Visa Will Use PCI Exemption to Help Push Chip Adoption
Merchants faced with the prospect of changing point-of-sale terminals to be able to accept transactions validated with embedded chips may find the ability to not validate the expensive security standard every year an additional incentive.
Along with its change of policy on embedded chip technology, Visa Inc. announced Tuesday that merchants where at least 75% of card transactions use the new technology will no longer have to validate their compliance with the Payment Card Industry card security standards for card transactions in that year.
Merchants have long complained that remaining PCI compliant is expensive and technically challenging. Merchants who are not PCI compliant are seen as more vulnerable to card fraud and have faced fines from the card brands and additional liability for card fraud damages.
The card brand emphasized as well that the terminals will need to be able to accept both contact and contactless card transactions and that merchants will still need to protect any card data which they store.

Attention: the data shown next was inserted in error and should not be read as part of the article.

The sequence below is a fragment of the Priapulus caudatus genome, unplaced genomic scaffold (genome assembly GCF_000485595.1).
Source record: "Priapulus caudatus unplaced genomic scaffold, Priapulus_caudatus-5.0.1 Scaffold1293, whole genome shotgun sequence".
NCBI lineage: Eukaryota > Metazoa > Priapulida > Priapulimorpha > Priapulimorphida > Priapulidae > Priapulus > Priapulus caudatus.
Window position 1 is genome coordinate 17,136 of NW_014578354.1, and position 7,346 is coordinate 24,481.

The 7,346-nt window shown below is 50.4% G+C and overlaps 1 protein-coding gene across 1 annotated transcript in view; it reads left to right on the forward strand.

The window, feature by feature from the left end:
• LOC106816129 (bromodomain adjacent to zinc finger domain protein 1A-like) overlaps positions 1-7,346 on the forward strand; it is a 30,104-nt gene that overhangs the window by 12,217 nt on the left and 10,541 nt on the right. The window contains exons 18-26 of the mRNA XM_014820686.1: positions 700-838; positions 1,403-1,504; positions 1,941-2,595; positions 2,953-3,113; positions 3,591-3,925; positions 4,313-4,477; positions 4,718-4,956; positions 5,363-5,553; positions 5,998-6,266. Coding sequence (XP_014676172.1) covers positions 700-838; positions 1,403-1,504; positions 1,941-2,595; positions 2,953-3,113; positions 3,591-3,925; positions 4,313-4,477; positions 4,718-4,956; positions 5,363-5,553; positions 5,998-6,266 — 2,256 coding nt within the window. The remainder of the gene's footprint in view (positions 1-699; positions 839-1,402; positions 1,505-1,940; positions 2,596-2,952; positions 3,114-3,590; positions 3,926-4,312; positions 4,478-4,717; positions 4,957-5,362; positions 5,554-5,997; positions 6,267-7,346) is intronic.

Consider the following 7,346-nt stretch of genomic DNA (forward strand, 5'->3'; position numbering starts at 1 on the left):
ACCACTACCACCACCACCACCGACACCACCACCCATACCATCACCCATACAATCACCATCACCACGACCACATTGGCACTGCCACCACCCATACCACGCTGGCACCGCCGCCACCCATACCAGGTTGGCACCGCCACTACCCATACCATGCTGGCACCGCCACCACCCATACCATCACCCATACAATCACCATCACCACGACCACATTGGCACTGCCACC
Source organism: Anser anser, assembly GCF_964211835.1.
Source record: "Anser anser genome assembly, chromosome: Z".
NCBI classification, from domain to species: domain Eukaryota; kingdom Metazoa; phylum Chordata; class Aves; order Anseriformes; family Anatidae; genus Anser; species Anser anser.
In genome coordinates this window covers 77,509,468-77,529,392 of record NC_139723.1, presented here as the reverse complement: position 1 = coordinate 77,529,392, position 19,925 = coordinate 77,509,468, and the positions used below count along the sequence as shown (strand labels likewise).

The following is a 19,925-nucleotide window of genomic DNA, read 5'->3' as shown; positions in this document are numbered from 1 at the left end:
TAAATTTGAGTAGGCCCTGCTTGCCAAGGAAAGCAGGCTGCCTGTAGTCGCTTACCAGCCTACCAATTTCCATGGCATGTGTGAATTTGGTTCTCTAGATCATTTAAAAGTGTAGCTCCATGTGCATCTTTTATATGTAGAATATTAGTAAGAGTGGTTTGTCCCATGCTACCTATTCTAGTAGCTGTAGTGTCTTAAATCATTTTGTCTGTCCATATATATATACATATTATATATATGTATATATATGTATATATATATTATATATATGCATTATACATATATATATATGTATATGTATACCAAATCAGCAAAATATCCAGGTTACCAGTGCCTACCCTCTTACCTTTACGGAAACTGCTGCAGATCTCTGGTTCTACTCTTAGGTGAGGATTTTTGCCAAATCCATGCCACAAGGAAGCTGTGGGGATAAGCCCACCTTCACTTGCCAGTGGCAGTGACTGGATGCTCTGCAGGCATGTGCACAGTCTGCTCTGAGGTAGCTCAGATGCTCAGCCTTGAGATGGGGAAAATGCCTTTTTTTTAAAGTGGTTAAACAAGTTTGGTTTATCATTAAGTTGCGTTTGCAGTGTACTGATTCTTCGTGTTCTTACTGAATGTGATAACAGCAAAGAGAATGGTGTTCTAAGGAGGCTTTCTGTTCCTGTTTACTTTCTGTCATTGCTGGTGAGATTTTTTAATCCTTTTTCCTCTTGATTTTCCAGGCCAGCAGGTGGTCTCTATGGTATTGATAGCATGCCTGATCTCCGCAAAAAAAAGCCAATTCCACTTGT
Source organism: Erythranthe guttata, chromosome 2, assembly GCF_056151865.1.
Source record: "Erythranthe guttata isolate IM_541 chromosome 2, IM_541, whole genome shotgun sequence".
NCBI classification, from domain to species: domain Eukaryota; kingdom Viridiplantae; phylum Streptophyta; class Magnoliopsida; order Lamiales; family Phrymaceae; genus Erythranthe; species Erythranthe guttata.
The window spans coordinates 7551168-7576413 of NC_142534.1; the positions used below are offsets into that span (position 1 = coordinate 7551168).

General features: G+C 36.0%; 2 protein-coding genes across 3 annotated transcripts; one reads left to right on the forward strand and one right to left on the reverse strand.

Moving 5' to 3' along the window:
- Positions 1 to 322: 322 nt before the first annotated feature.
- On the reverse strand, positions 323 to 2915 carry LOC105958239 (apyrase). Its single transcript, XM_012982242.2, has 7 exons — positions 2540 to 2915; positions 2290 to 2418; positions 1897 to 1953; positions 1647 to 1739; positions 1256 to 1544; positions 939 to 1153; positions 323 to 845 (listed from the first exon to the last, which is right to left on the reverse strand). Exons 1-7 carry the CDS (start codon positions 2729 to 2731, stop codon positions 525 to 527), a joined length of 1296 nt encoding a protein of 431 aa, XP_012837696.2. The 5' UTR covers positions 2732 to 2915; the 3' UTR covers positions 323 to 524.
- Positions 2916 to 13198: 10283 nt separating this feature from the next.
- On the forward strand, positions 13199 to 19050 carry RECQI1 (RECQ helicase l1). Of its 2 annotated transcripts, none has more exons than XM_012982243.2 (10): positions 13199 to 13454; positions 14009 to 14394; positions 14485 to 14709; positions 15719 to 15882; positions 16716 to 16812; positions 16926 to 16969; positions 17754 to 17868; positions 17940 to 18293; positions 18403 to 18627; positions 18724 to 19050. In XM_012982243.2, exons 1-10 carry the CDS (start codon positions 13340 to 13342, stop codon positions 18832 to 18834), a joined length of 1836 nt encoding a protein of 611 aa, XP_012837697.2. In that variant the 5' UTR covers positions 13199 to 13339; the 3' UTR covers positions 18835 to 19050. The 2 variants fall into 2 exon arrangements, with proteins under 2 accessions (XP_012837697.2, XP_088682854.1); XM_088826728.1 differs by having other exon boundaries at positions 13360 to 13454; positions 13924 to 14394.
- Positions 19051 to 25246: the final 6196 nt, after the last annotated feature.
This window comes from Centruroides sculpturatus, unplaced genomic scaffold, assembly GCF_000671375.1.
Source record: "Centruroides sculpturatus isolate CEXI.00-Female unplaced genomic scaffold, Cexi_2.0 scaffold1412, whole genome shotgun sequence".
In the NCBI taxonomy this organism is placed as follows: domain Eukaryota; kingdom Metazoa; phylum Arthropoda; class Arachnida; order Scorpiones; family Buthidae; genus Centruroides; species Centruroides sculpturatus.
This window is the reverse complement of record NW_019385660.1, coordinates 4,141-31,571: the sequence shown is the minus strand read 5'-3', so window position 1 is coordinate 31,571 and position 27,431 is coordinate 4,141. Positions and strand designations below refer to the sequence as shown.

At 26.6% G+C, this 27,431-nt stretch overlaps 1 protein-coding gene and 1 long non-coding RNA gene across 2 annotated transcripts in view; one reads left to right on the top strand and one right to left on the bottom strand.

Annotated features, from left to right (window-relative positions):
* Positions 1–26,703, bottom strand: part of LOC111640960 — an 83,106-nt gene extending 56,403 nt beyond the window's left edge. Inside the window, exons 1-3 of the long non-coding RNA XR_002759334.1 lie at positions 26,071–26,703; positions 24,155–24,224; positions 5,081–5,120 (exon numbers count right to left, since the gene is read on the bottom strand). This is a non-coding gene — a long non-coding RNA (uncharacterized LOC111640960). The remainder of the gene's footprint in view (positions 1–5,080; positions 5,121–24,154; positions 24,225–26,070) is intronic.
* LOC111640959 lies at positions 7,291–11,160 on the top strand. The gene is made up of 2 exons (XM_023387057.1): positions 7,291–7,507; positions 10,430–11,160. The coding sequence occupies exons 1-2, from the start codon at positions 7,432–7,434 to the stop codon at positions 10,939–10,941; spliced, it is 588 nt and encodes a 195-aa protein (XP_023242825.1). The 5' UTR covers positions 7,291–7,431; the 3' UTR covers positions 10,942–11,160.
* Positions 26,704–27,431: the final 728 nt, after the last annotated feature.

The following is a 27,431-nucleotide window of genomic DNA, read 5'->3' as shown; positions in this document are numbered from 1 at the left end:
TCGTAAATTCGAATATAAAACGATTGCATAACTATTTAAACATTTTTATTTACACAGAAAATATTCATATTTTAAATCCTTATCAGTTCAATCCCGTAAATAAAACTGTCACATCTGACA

The change in policy also carries a possible punishment along with an incentive. Currently, POS counterfeit fraud is largely absorbed by card issuers. With the liability shift, if a contact chip card is presented to a merchant that has not adopted, at minimum, contact chip terminals, liability for counterfeit fraud may shift to the merchant's acquirer.
The liability shift encourages chip adoption since any chip-on-chip transaction (chip card read by a chip terminal) provides the dynamic authentication data that helps to better protect all parties, the brand said.